In past blog posts I have argued strongly for steering students to Creative Commons and public domain sites. And as you have may have noticed, the educational materials that I create are similarly licensed.
Nevertheless, their are often times that we really need to, or at least want to, use copyrighted material. Some of this may well be covered by “Fair Use” for educators. But if I really want to lean on a copyright protected source, I’m guided by the principle of “Just ask!”
Back in January, I reflected on the the pleasure I had communicating with Flickr photographers about my memory book project for my dad. The Creative Commons could not satisfy the scope of my efforts, so I requested permissions. I would guess that 90% of the photographers (including professionals) responded, and all responses were affirmative. Often the permissions were accompanied by notes wishing me well with my book.
I have had 100% success getting permissions for jpeg use in classroom. For that matter, no one has ever refused a request for a photo to use with this blog. Usually, they are flattered, and often they read the blog after I’ve included the jpeg upload.
Teachers are rather notorious for poaching from each other. I am willing to share, but I would like attribution. After all, my ability to make such materials is part of my professional “brand.” Feeling strongly about this as I do, I avoid from lifting other teachers’ material. Not long ago, however, I came across some study questions that were just too good to pass up. I was researching Alfred Hitchcock’s Psycho when I came across some discussion questions authored by Michael Dembert of Portland Community College. When I asked permission to use them, he graciously agreed. Similarly, Professor Troy Ellis Smith of BYU, Hawaii, helped me out with some excellent writing topics on Federalist 51 for my AP Government class. In both cases, I gave well deserved attribution.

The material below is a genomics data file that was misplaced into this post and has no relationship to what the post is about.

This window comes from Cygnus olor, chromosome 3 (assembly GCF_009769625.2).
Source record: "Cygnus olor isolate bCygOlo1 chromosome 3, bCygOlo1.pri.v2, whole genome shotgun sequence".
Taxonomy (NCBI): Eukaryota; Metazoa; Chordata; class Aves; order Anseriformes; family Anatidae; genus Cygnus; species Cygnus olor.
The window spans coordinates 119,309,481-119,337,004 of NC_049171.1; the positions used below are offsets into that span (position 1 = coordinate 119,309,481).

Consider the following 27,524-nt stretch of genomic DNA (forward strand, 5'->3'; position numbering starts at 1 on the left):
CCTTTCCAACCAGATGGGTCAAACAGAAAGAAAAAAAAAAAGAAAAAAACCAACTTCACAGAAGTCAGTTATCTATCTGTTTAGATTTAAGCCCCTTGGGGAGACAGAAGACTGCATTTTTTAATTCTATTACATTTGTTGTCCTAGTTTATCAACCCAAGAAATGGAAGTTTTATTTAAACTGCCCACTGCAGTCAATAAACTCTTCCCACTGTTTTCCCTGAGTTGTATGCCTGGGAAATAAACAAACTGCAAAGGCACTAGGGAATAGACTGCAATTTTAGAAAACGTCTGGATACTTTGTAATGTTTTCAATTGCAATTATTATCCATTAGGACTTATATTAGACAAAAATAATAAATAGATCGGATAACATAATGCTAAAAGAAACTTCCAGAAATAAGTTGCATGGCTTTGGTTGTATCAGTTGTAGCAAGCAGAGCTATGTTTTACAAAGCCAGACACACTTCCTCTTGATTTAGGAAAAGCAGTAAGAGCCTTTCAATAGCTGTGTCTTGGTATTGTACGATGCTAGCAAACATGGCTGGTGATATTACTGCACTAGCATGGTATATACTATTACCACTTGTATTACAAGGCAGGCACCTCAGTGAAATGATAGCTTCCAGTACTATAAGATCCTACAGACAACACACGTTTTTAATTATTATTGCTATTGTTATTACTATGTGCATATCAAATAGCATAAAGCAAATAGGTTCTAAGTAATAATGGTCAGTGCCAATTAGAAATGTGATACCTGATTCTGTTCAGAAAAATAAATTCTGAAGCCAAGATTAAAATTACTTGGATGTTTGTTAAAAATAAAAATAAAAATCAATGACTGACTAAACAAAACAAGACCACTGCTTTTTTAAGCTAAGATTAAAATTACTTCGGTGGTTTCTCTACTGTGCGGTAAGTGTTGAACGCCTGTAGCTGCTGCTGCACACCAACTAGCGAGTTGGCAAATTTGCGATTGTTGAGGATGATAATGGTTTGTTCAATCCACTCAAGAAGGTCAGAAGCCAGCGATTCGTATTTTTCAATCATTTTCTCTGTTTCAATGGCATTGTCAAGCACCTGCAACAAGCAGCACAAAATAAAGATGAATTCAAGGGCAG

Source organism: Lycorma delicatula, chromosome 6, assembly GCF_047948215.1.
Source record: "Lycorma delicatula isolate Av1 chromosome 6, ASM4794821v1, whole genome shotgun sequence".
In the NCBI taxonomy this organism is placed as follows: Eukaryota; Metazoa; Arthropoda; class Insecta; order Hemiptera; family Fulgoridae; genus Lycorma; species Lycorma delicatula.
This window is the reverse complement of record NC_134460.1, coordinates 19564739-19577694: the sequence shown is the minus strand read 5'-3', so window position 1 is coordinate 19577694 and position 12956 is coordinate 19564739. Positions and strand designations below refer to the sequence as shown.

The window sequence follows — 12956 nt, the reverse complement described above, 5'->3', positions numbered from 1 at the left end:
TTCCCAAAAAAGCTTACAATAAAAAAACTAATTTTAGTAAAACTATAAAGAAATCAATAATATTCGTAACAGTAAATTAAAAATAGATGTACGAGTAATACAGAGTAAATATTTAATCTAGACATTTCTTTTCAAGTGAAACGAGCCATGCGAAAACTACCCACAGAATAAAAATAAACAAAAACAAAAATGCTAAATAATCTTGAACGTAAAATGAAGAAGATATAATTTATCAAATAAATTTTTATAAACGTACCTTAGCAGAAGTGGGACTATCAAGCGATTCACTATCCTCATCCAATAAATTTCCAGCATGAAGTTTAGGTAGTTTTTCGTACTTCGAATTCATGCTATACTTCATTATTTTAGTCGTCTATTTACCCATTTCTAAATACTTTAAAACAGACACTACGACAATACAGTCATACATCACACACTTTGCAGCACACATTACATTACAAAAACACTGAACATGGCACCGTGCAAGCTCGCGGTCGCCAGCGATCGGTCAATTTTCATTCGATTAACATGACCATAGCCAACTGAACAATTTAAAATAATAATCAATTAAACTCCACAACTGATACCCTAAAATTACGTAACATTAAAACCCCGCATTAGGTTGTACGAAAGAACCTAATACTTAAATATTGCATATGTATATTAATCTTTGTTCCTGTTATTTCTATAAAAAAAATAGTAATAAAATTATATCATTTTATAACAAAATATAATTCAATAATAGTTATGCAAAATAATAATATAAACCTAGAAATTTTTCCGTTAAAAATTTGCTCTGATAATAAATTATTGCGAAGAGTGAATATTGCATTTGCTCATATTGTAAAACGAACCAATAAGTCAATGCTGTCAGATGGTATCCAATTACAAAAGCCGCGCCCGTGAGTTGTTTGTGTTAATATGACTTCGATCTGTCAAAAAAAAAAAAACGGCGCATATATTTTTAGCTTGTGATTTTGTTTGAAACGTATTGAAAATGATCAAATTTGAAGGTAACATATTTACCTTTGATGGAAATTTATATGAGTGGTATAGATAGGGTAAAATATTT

Essays & Reviews
This summer I have been making movie resources for my Literature into Film class. Naturally, when I make an eight minute film on a film director, I need to do considerable research. In the case of Akira Kurosawa, I was fortunate to find a couple of terrific essays licensed to Creative Commons. But when I was researching Werner Herzog, I came across the perfect copyrighted essay in an Australian online magazine called Senses of Cinema. After a bit of digging I successfully contacted the author, David Church (currently a PhD student and instructor at Indiana University), and he graciously gave me permission to use his piece as the backbone of my movie narration. Similarly, Professor Patrick Crogan (University of the West of England, Bristol ) and James Berardinelli (Reelviews.net) are allowing me to use their essays for current productions. Patrick expressed the wish to see my finished Seven Samurai movie when I put it on YouTube. James said I was free to use any or all of his review of Citizen Kane on the overview I am preparing on that film.
As I have implied these experiences have left me with a clear conscience and a real sense of collaboration. So, when you run into copyright, don’t steal or don’t run. Just ask!
"Just Ask! Hat and shirt" Flickr Creative Commons Photo by STANDANDLOU
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